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Comparing therapeutic potency of healthy and disease-derived human mesenchymal stromal cells in experimental diabetic nephropathy
Diabetic kidney disease (DKD) is the most common cause of kidney failure in the United States and has no adequate cure. Regenerative medicine, applying cell-based therapy is a promising treatment option for DKD. Mesenchymal stromal/stem cells (MSC) possess paracrine anti-fibrotic, anti-apoptotic, pro-angiogenic, anti-inflammatory, and immunomodulatory regenerative activities that aid in kidney repair in animal models of early DKD. MSC may be harvested from the tissue of patients (autologous) or healthy donors (allogeneic) and administered to treat DKD. However, it is unclear whether autologous MSC, favored for decreased risk of allosensitization and reduced immune cell destruction, is equally effective as allogeneic MSC in rejuvenating the repair process of diabetic kidneys. Furthermore, most studies to date test repair capacity in animals with kidney lesions mimicking early human DKD. However, cell-based therapy is likely to also benefit those with advanced DKD. Thus, studies in animal models of advanced DKD are needed to optimize treatment strategies and enable translation from the bench to the bedside. Finally, there is also a need for non-invasive testing of kidney injury and repair biomarkers, such as relevant profibrotic or inflammatory factors and kidney tissue hypoxia that may contribute to our understanding of processes that promote DKD. Our long-term goal is to develop a novel cell-based therapy for DKD. Interim findings from our Phase I, autologous MSC trial in renovascular disease show safety and evidence of preserved kidney function and reduced kidney hypoxia after 3 months compared to medically-treated controls. Based on these exciting findings, we recently launched a pilot trial applying autologous MSC in individuals with DKD. In preparation for this trial, we tested human DKD-MSC function finding some impairment but preserved paracrine repair activities. Still, it remains unclear how these changes reflect MSC reparative capacity when administered to animals or humans. Thus, there is a critical need to determine the impact of cell source on MSC reparative capacity in the damaged kidney, to tailor and leverage cell based treatments for DKD. Our hypothesis underlying the proposed studies is that MSC harvested from individuals with DKD have comparable kidney repair effects in vivo to age-matched controls. Hence the proposed DiaComp Pilot and Feasibility studies aim to compare kidney repair capacity of DKD-MSC and age-matched Control-MSC with two approaches: 1) Transplantation of human adipose-derived MSC in two obese, Type 2 diabetes mouse models (eNOS-/- db/db and db AngII) and 2) Assessment of mouse kidney repair effects in vivo by measuring changes in albuminuria, kidney function, inflammation, fibrosis, microvascular density and a non-invasive biomarker of kidney hypoxia. Significance: Cell-based therapy to delay DKD progression is extremely promising. Assessing the most optimal cell source (autologous or allogeneic) and/or need for autologous cell preconditioning treatments could lead to successful large-scale clinical trials testing the therapeutic potential of MSC in DKD and other chronic diseases.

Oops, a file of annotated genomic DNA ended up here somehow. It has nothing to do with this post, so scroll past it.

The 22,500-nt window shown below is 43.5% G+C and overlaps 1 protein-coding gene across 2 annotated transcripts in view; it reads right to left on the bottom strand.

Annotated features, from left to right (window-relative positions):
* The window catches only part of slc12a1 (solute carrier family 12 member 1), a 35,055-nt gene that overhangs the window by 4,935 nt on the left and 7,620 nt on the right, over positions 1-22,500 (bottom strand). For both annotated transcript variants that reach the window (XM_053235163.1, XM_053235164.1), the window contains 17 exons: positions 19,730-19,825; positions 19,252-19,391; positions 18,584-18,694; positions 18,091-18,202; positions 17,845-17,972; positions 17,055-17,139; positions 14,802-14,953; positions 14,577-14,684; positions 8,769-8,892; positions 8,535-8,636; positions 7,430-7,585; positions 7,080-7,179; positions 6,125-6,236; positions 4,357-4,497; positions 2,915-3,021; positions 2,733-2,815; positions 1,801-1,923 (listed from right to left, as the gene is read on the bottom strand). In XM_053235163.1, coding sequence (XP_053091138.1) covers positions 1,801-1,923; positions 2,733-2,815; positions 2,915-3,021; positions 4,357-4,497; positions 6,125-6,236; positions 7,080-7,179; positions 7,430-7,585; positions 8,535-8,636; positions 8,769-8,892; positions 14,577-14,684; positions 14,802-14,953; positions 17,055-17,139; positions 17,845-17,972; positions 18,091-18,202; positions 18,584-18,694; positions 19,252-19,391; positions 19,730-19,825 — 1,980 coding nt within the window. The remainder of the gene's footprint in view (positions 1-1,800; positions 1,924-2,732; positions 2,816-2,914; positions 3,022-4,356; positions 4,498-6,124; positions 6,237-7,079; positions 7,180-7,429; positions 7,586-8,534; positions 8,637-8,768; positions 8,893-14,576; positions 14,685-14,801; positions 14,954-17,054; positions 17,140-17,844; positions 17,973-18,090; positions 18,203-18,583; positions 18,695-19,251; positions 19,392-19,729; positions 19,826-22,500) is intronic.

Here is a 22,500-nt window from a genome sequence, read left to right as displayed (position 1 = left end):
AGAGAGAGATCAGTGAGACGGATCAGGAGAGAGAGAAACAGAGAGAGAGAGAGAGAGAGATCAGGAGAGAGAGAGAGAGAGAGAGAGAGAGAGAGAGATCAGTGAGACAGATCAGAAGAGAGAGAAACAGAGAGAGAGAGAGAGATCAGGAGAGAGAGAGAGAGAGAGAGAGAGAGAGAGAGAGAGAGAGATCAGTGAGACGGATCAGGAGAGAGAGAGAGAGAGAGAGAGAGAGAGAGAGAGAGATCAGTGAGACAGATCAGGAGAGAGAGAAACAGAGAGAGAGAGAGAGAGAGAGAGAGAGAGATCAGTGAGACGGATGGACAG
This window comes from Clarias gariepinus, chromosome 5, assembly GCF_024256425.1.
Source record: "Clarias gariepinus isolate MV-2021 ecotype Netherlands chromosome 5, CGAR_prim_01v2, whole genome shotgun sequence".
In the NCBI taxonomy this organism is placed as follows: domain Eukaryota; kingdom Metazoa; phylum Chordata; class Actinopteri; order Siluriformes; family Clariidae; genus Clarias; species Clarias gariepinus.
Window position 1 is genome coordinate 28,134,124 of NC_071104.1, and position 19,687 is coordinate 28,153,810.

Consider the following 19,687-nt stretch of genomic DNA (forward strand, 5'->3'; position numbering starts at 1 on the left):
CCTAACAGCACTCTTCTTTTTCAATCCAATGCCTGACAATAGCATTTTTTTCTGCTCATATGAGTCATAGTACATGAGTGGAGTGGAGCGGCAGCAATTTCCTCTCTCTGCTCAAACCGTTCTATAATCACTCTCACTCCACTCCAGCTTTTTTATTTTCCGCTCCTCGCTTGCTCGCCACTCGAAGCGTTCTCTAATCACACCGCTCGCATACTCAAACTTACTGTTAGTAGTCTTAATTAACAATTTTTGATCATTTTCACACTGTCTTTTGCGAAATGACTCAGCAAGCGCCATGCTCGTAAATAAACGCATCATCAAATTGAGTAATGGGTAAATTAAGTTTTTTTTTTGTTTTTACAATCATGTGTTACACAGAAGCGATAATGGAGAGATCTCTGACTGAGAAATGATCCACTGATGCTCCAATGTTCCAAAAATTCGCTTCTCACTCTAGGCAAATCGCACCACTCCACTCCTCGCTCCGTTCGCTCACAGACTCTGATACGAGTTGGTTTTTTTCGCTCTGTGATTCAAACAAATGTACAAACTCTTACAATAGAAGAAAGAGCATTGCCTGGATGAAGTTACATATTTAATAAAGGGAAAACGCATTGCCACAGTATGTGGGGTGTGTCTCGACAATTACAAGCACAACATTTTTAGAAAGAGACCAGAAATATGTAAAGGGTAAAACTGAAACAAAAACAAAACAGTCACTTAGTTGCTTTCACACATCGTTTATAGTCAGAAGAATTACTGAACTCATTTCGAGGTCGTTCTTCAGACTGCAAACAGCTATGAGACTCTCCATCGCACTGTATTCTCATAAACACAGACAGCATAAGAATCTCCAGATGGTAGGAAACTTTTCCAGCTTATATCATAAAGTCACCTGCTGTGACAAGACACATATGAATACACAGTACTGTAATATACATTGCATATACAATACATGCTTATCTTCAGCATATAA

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Comparing therapeutic potency of healthy and disease-derived human mesenchymal stromal cells in experimental diabetic nephropathy (Hickson, LaTonya)
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Year: 2021; Items: 2
Hypoxic preconditioning induces epigenetic changes and modifies swine mesenchymal stem cell angiogenesis and senescence in experimental atherosclerotic renal artery stenosis.
Isik B, Thaler R, Goksu BB, Conley SM, Al-Khafaji H, Mohan A, Afarideh M, Abumoawad AM, Zhu XY, Krier JD, Saadiq IM, Tang H, Eirin A, Hickson LJ, van Wijnen AJ, Textor SC, Lerman LO, Herrmann SM
Stem cell research & therapy
, 2021 (12), 240
Diabetic kidney disease alters the transcriptome and function of human adipose-derived mesenchymal stromal cells but maintains immunomodulatory and paracrine activities important for renal repair.
Hickson LJ, Eirin A, Conley SM, Taner T, Bian X, MBBCh AS, Herrmann SM, Mehta RA, McKenzie TJ, Kellogg TA, Kirkland JL, Tchkonia T, Saadiq IM, Tang H, Jordan KL, Zhu X, MBBCh MDG, Rule AD, van Wijnen AJ, Textor SC, Lerman LO
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The DiaComp Steering Committee is the governing body of the consortium. The principle function of this committee is to guide the scientific direction of the consortium. This is accomplished by creating various subcommittees necessary to advance the scientific goals and providing guidance to the broader complications research community. Policies for the consortium are developed through consultation with the
External Evaluation Committee
The DiaComp Nephropathy Committee has the principal function of furthering the mission of the consortium with regard to diabetic kidney disease.
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Please acknowledge all posters, manuscripts or scientific materials that were generated in part or whole using funds from the Diabetic Complications Consortium(DiaComp) using the following text:
Financial support for this work provided by the NIDDK Diabetic Complications Consortium (RRID:SCR_001415, www.diacomp.org), grants DK076169 and DK115255
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